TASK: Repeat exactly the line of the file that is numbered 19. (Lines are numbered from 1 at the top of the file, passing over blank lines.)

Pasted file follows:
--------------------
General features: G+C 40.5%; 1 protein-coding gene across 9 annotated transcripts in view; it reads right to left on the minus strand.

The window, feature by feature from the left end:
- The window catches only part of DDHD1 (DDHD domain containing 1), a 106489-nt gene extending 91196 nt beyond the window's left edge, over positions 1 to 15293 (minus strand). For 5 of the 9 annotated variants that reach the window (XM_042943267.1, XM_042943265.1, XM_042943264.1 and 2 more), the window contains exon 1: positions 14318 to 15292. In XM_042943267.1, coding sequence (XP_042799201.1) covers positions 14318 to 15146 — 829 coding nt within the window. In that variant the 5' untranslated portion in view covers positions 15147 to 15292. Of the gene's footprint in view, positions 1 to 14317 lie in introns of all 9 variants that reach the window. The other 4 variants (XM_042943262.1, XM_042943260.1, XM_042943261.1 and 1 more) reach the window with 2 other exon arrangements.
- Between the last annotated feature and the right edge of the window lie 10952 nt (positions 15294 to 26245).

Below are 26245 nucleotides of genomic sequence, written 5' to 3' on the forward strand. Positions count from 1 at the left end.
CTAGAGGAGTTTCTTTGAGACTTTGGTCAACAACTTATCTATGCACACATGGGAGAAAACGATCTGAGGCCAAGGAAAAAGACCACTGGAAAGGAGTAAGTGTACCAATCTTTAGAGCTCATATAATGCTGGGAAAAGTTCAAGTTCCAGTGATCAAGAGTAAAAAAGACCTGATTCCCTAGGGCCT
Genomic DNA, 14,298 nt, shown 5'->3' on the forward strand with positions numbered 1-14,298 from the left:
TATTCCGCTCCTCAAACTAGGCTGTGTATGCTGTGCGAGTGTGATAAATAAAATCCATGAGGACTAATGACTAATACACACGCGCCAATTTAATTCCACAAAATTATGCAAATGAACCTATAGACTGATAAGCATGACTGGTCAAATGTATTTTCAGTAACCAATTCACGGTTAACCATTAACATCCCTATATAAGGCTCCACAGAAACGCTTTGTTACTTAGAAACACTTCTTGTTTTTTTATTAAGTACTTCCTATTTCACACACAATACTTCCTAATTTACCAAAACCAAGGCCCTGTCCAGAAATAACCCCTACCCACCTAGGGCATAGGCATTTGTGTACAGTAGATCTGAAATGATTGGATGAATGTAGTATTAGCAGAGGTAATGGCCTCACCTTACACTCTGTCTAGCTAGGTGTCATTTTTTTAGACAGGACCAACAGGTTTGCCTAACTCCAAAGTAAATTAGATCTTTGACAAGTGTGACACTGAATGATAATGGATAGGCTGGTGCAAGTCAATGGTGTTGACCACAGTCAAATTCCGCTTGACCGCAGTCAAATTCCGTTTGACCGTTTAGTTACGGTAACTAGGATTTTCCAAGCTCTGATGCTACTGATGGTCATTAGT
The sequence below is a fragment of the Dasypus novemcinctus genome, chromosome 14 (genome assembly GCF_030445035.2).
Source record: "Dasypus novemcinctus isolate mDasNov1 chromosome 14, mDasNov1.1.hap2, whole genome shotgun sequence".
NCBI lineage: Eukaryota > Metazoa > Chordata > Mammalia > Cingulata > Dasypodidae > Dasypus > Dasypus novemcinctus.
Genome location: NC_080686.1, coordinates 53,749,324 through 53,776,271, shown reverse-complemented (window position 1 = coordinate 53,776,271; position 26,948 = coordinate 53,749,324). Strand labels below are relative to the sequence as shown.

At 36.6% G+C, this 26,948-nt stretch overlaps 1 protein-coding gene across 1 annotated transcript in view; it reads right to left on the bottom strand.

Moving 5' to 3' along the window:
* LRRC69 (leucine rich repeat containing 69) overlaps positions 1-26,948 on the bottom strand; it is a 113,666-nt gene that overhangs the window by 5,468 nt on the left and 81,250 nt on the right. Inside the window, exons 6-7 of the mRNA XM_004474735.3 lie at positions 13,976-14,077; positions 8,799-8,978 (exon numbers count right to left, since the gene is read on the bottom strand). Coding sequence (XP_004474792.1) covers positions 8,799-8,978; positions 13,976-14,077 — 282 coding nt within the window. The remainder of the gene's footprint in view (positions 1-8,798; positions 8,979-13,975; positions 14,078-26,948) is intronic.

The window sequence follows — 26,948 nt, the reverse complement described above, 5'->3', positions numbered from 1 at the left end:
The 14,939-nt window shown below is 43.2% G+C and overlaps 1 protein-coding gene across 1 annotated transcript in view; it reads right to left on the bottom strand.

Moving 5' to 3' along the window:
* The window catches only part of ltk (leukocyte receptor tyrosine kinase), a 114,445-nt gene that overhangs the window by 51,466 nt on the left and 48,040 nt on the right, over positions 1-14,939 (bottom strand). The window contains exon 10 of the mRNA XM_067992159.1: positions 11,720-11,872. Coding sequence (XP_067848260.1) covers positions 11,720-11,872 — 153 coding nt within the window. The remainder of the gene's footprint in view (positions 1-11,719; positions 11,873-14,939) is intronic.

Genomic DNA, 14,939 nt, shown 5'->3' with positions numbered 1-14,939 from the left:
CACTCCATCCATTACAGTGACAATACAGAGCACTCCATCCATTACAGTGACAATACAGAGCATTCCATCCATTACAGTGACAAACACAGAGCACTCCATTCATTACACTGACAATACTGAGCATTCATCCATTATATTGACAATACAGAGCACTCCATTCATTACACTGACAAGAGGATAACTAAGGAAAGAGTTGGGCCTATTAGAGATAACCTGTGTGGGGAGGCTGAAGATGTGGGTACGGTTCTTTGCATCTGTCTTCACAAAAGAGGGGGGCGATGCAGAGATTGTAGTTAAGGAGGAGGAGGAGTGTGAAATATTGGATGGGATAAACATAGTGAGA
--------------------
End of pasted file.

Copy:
* The window catches only part of ltk (leukocyte receptor tyrosine kinase), a 114,445-nt gene that overhangs the window by 51,466 nt on the left and 48,040 nt on the right, over positions 1-14,939 (bottom strand). The window contains exon 10 of the mRNA XM_067992159.1: positions 11,720-11,872. Coding sequence (XP_067848260.1) covers positions 11,720-11,872 — 153 coding nt within the window. The remainder of the gene's footprint in view (positions 1-11,719; positions 11,873-14,939) is intronic.